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Get Updated with Supply Chain Research

Reports released in the last several months reveal important information for supply chain managers. The first study, conducted by NPI, a spend management services firm, found the top areas of supply chain overspending. The second report, carried out by CAPS Research, a nonprofit research firm, features benchmarking data from 16 industrial manufacturers.

Overspending Identified

The NPI research included an analysis of spending trends for manufacturing, retail, industrial and other supply chain-focused organizations within the S&P 500, according to a press release from the organization. Three categories emerged as areas where overspending was most likely to occur: transportation, technology/telecom and energy.

Within the transportation elements of a supply chain, researchers found a number of causes for possible overspending, including fuel surcharges, overnight air (less costly methods may still meet service requirements) and failing to claim refunds for service or billing errors. Technology and telecommunications are used within supply chain operations to plan and track movement of products. Saving suggestions in the technology/telecom function included: price benchmarking warehouse management system software before purchase and auditing their current wireless, voice and data network usage before settling on rates and agreements. Uncompetitive rate plans are also a potential spot for overspending in the energy function of the supply chain, which relates to the resources, including electricity and gas, used to power the operation.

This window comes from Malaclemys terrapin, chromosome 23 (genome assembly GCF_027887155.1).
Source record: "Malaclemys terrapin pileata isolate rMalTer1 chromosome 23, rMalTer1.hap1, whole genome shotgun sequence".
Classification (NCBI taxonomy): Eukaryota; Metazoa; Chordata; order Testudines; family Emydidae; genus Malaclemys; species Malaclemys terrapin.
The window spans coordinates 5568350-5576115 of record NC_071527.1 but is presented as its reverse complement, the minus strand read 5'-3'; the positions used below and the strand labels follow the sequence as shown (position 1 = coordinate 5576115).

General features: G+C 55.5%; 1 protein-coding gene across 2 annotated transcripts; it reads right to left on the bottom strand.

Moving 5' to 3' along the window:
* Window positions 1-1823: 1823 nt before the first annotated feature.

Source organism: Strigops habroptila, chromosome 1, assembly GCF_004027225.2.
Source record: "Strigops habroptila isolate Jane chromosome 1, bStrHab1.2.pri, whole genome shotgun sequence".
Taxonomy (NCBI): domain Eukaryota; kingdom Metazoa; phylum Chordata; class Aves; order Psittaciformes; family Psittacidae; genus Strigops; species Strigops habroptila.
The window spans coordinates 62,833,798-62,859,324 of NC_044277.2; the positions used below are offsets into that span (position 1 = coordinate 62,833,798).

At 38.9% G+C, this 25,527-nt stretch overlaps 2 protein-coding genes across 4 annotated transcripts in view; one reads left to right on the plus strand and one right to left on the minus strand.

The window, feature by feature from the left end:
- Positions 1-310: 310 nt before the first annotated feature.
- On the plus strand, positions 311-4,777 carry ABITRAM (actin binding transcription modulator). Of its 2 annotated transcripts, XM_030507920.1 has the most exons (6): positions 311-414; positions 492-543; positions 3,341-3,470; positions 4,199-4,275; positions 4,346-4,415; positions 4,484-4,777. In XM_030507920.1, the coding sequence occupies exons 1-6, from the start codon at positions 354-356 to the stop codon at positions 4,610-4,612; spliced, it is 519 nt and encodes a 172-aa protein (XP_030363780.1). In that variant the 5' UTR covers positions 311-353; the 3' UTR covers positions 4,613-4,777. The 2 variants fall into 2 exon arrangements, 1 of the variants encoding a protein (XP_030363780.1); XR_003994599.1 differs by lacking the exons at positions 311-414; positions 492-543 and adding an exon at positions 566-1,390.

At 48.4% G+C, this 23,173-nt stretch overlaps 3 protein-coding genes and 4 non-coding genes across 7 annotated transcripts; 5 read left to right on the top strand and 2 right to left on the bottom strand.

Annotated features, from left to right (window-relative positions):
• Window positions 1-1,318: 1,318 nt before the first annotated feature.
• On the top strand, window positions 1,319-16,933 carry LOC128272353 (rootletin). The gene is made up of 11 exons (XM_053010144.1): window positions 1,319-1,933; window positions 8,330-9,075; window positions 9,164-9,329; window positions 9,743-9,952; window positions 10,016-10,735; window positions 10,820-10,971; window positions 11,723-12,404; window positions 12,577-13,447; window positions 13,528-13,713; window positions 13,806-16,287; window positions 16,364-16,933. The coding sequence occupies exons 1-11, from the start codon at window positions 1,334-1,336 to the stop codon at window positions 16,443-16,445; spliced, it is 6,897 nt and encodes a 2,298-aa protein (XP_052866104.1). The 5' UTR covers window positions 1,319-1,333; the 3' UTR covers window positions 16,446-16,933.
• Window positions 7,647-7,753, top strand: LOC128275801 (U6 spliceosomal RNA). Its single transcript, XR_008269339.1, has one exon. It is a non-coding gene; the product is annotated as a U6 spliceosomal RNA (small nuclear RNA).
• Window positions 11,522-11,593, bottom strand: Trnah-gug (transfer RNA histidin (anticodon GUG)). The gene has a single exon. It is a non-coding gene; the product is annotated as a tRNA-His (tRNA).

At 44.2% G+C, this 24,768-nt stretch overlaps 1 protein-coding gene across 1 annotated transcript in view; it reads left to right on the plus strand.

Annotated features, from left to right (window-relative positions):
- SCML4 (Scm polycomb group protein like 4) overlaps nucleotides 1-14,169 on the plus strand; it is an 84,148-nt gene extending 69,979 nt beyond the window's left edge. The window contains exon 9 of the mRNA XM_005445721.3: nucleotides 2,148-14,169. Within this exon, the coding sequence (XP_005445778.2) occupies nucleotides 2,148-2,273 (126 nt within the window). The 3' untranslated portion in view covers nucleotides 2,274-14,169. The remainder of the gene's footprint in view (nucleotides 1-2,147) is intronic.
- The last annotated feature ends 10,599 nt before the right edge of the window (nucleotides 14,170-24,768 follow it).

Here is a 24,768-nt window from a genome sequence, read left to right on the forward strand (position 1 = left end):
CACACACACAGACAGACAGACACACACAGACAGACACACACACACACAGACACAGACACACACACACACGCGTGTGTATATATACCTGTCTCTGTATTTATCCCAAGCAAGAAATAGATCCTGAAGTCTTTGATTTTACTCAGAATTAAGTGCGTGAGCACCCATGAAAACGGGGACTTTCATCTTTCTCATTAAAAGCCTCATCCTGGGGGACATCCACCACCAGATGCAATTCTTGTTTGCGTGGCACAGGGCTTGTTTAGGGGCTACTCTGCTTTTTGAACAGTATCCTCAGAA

Comparison Through Benchmarking

The “Industrial Manufacturing Industry Benchmarking Metric Report 2010,” CAPS Research shares data from 16 large (average annual sales of $6.6 billion) industrial manufacturers. The research was jointly sponsored by the Institute for Supply Management and the W.P. Carey School of Business at Arizona State University.

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In September’s IndustryWeek Continuous Improvement e-newsletter, Senior Editor Jill Jusko compiled findings from the report, including the following:

  • Transactional purchasing is the function with the greatest percentage of supply management employees (full-time equivalents) assigned. On average, the survey respondents assign nearly 30 percent of their supply management employees to transactional purchasing, followed by about 27 percent assigned to commodity management.
  • On average, 54 percent of the benchmarking respondents include China in their supply management operating expense. About 40 percent have increased the expense in that region. Among other regions, 46 percent include EMEA (Europe/Middle East or Africa) in their supply management operating expense, 23 percent include Mexico and 85 percent include the North American countries of Canada and the United States.
  • The top five functions or activities that are included in companies’ supply management group are: strategic procurement/sourcing (cited by nearly 94 percent of respondents), administration, commodity management, finance/cost analysis and (in a tie) supplier quality, systems support and transactional purchasing. Least likely to be included is subcontracts management.

Additional findings from the report showed that 75 percent of organizations have a formal process for measuring total cost for supply chain functions. One hundred percent of respondents said their organization has a reported goal for cost reduction in supply chain management; 50 percent have a reported goal for cost avoidance.

The full report, and other supply chain benchmarking studies, can be accessed at capsresearch.org.

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